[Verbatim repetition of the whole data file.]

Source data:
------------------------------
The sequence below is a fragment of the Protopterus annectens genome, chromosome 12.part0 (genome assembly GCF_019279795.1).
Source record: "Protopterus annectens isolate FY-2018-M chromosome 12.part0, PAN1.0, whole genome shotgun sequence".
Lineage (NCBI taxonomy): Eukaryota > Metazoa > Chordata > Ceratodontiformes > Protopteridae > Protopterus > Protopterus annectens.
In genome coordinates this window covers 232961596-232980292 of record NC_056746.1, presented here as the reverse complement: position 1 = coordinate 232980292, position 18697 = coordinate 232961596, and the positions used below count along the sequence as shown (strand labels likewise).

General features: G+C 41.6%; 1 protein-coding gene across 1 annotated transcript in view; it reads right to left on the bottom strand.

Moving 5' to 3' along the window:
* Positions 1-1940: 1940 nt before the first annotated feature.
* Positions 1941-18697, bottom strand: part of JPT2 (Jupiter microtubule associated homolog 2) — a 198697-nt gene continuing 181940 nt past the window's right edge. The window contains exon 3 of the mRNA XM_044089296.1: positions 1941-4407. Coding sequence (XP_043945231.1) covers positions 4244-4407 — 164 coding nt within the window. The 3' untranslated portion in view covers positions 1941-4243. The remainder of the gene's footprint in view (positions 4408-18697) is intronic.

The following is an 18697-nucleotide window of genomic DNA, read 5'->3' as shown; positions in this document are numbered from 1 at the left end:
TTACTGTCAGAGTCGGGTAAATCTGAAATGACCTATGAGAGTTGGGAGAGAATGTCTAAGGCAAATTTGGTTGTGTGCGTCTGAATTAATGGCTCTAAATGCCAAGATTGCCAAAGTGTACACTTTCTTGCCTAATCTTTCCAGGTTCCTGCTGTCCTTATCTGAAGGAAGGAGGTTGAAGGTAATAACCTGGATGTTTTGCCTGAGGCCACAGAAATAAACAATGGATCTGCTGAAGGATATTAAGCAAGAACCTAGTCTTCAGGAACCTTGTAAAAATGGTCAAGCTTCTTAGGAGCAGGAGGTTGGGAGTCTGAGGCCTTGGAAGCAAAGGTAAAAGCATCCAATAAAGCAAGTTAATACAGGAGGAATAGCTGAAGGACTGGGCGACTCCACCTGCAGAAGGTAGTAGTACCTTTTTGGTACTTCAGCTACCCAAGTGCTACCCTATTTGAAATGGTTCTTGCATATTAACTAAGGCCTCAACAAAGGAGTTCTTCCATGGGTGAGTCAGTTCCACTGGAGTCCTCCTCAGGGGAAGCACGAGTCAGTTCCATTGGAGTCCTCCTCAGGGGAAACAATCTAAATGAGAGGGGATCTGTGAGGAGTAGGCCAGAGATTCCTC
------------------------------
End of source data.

The sequence below is a fragment of the Protopterus annectens genome, chromosome 12.part0 (genome assembly GCF_019279795.1).
Source record: "Protopterus annectens isolate FY-2018-M chromosome 12.part0, PAN1.0, whole genome shotgun sequence".
Lineage (NCBI taxonomy): Eukaryota > Metazoa > Chordata > Ceratodontiformes > Protopteridae > Protopterus > Protopterus annectens.
In genome coordinates this window covers 232961596-232980292 of record NC_056746.1, presented here as the reverse complement: position 1 = coordinate 232980292, position 18697 = coordinate 232961596, and the positions used below count along the sequence as shown (strand labels likewise).

General features: G+C 41.6%; 1 protein-coding gene across 1 annotated transcript in view; it reads right to left on the bottom strand.

Moving 5' to 3' along the window:
* Positions 1-1940: 1940 nt before the first annotated feature.
* Positions 1941-18697, bottom strand: part of JPT2 (Jupiter microtubule associated homolog 2) — a 198697-nt gene continuing 181940 nt past the window's right edge. The window contains exon 3 of the mRNA XM_044089296.1: positions 1941-4407. Coding sequence (XP_043945231.1) covers positions 4244-4407 — 164 coding nt within the window. The 3' untranslated portion in view covers positions 1941-4243. The remainder of the gene's footprint in view (positions 4408-18697) is intronic.

The following is an 18697-nucleotide window of genomic DNA, read 5'->3' as shown; positions in this document are numbered from 1 at the left end:
TTACTGTCAGAGTCGGGTAAATCTGAAATGACCTATGAGAGTTGGGAGAGAATGTCTAAGGCAAATTTGGTTGTGTGCGTCTGAATTAATGGCTCTAAATGCCAAGATTGCCAAAGTGTACACTTTCTTGCCTAATCTTTCCAGGTTCCTGCTGTCCTTATCTGAAGGAAGGAGGTTGAAGGTAATAACCTGGATGTTTTGCCTGAGGCCACAGAAATAAACAATGGATCTGCTGAAGGATATTAAGCAAGAACCTAGTCTTCAGGAACCTTGTAAAAATGGTCAAGCTTCTTAGGAGCAGGAGGTTGGGAGTCTGAGGCCTTGGAAGCAAAGGTAAAAGCATCCAATAAAGCAAGTTAATACAGGAGGAATAGCTGAAGGACTGGGCGACTCCACCTGCAGAAGGTAGTAGTACCTTTTTGGTACTTCAGCTACCCAAGTGCTACCCTATTTGAAATGGTTCTTGCATATTAACTAAGGCCTCAACAAAGGAGTTCTTCCATGGGTGAGTCAGTTCCACTGGAGTCCTCCTCAGGGGAAGCACGAGTCAGTTCCATTGGAGTCCTCCTCAGGGGAAACAATCTAAATGAGAGGGGATCTGTGAGGAGTAGGCCAGAGATTCCTC